With Canada’s current political scandals running rampant at all levels of government, it’s—once again—instructive to see, hear and feel how Shakespeare manages to pillory, mock and ridicule those who purport to be our betters.
As telling and insightful as his wisdom, wit and text (Some rise by sin, and some by virtue fall; Alack, when once our grace we have forgot/ Nothing goes right), Measure for Measure’s overabundance of “happy endings”—most definitely not of the massage parlour persuasion—seem as trumped up as the charge of fornication against a man whose only crime was not to marry the woman of his dreams (and he hers) in a timely manner.
Having been in the cast of Robin Phillips’ 1975 production, Martha Henry brought first-person experience of a high order to add to her considerable bag of tricks as, now, she in the director’s chair.
Keeping the action in largely Catholic Vienna but moving the time to 1949 provided an intriguing historical backdrop against which to weave together the storyline’s threads of seldom-enforced laws (notably “lechery” which, according to the all-powerful Duke Vincentio—Geraint Wyn Davies fires on nearly all cylinders, morphing between the, apparently, straight-laced ruler and disguised friar bent on surreptitiously observing the actions of his surrogates) has led to the moral decay (and not a few bastard children) of his doting subjects.
But rather than lose his mass appeal with the citizenry (those who “follow the rules we like” are bound to have their selectiveness come back to bite them) he enlists an above-reproach deputy to mete out the tough-love prescription: should there be any backlash, the Duke’s popularity will remain intact. Ah, the joys of having a Chief of Staff to protect the mighty from falling prematurely! (Just ask Nigel Wright or Mark Towhey what their real job descriptions were…)
Once commissioned with the task of reformation, Angelo (a darkly gripping performance from Tom Rooney—especially laying out his completely rationalized deal with the devil, offering a recently installed nun, Isabella—Carmen Grant’s best moments come when she unequivocally puts her virtue ahead of her death row brother, Claudio—Christopher Prentice—a model of stoicism with just the right touch of desire to live) chooses to make a lightening quick example of the first soiled man that his chief keystone cop (Brian Tree deftly elbows his way into the same-named role) can arrest.
For with the execution of such-a-one as Claudio (along with the simultaneous shutdown of all Viennese brothels), the Austrian capital will instantly become a paragon of virtue. Yet, given human nature, that is about as likely to happen as Conrad Black admitting any modicum of guilt for even one transgression laid at his—to him—hallowed feet.
So, how to present this conundrum of mores creatively, even as one of the world’s deadliest military conflicts comes to an end and still make everything relevant to 2013 audiences?
Well, start with a musical contraption, of course!
Composer/sound designer employed a Gordaneer (named after its creator, Jeremy Gordaneer)—a custom-made cyclophone cobbled together from all manner of “lying around” components, notably a bicycle wheel. The resulting, unique soundscape gave this Vienna a signature aura that spoke to emerging industry, high art and the common folk.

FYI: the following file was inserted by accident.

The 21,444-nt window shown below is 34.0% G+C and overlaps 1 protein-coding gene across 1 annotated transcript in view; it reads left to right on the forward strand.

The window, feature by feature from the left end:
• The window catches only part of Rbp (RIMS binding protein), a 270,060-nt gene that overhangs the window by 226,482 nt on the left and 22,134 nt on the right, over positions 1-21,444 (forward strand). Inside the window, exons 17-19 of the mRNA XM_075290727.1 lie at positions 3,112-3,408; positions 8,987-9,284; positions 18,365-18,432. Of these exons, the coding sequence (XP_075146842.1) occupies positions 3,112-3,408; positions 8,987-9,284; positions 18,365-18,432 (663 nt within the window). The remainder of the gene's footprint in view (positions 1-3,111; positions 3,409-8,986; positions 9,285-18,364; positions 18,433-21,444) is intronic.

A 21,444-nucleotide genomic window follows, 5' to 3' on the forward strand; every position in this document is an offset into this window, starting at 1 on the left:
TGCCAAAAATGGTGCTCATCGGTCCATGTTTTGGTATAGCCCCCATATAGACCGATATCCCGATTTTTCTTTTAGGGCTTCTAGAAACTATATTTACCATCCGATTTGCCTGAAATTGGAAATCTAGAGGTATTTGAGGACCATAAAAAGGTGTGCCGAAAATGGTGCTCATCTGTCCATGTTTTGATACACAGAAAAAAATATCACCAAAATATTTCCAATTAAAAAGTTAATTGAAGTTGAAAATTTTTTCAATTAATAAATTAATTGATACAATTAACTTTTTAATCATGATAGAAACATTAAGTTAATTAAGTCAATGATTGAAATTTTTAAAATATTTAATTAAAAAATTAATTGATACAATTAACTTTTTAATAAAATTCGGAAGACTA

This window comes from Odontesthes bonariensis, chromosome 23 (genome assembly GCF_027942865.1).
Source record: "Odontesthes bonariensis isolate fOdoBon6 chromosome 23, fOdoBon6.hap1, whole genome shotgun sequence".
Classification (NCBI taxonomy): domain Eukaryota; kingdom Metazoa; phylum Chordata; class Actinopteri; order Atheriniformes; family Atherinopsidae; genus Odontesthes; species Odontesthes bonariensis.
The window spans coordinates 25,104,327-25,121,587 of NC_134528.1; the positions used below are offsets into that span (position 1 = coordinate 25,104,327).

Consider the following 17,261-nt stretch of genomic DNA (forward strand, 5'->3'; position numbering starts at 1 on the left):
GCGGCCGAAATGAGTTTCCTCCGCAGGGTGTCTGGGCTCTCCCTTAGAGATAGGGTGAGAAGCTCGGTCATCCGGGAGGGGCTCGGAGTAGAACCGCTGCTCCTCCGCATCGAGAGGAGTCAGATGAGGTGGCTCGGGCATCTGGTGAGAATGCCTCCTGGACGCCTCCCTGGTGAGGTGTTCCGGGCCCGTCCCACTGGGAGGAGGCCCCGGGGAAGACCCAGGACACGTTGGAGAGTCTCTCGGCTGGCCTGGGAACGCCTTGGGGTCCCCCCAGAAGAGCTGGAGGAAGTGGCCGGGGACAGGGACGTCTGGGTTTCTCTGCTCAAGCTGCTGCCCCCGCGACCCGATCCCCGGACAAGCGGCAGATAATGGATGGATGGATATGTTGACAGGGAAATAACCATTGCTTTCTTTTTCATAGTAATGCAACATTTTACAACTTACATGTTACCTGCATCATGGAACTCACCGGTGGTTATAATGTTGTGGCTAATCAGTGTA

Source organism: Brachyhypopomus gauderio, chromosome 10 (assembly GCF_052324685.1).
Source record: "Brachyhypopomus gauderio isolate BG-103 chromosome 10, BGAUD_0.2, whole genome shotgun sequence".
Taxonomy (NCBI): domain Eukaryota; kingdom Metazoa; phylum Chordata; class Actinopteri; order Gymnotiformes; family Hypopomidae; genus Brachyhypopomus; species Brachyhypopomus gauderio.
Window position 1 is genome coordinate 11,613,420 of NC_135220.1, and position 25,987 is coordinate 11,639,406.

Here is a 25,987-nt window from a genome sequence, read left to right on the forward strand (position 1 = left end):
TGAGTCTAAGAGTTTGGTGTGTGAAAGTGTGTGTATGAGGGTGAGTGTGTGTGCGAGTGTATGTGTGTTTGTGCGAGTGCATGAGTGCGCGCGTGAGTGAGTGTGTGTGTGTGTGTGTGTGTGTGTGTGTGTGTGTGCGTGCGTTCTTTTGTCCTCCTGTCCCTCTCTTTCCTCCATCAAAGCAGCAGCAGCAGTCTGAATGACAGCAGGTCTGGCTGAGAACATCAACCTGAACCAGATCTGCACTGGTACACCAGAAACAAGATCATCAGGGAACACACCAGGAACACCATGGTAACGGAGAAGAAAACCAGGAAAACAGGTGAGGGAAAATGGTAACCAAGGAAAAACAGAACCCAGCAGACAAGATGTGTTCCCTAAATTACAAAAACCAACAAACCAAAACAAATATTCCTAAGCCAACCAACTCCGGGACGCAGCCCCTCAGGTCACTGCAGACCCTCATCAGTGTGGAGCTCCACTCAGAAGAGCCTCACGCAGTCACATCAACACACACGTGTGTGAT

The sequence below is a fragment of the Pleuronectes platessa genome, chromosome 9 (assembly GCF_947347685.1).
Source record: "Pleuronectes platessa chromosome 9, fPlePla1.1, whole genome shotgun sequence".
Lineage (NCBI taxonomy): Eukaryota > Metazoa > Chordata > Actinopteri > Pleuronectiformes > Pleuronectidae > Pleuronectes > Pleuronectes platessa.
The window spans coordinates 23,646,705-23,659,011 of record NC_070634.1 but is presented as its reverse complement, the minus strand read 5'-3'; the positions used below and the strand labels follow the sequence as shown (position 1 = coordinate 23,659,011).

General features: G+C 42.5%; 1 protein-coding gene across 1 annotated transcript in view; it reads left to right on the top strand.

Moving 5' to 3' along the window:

John Pennoyer’s set was entirely at one with metallic charts. A floor to ceiling steel fence remains at the far end of the Tom Patterson Theatre stage throughout the production. It’s a constant, stark reminder that all of the play’s characters—one way or another—are trapped in their own webs of deceit and half-truths. Physical metaphors don’t come much better than that.
The very first entrant through the form-over-style gate, appears to be an overdone hooker, perhaps on a late-night assignation with one of those who must be obeyed. How marvellous indeed, that the well-heeled tart turns out to be none other than the Duke in drag. This deft touch bit of silent business adds much extra meaning to the Duke’s quietly issued statement, “I am not that way” when the possibility of his own dalliances with the fairer sex come into question. To cement that notion, his man Varrius (Brad Hodder) is decked out in full leathers during the closing scenes. Yet all of this lavender subtext seems to fly in the face of the ruler’s choice of Isabella to become his bride just as the curtain follows. Does he just want a beard? Or has he had a sudden change of predilection even as the city’s morals are being systemically cleaned up? Every attentive audience member will be left to puzzle that one out, but keep a close eye on Isabella’s body language after the proposal is made.
The only serious fly in the ointment (so similar to Romeo and Juliet two nights earlier—replete with stadium lighting for the final frames) is succumbing to the temptation to grab gratuitous laughs at the expense of the underlying drama. Lucio’s (Stephen Ouimette is decidedly broad) butt salute to his rulers being an early-on example; but having the Duke (re-dressed again as the friar of observation) become positively giddy while launching his scheme to catch Angelo at his own game and rhyming off a wee bit of rap to boot, flies in the face of the ingenuity that’s afoot, as does his greedy tea taking pantomime/soliloquy.
We doth guffaw too much, methinks.
Accordingly, it was more than a little bit disappointing to have so much exceptional talent and artistry put into the final mix, only to have a few too many measures of forced hilarity weaken the impact of such a universal tale of power corrupting absolutely. JWR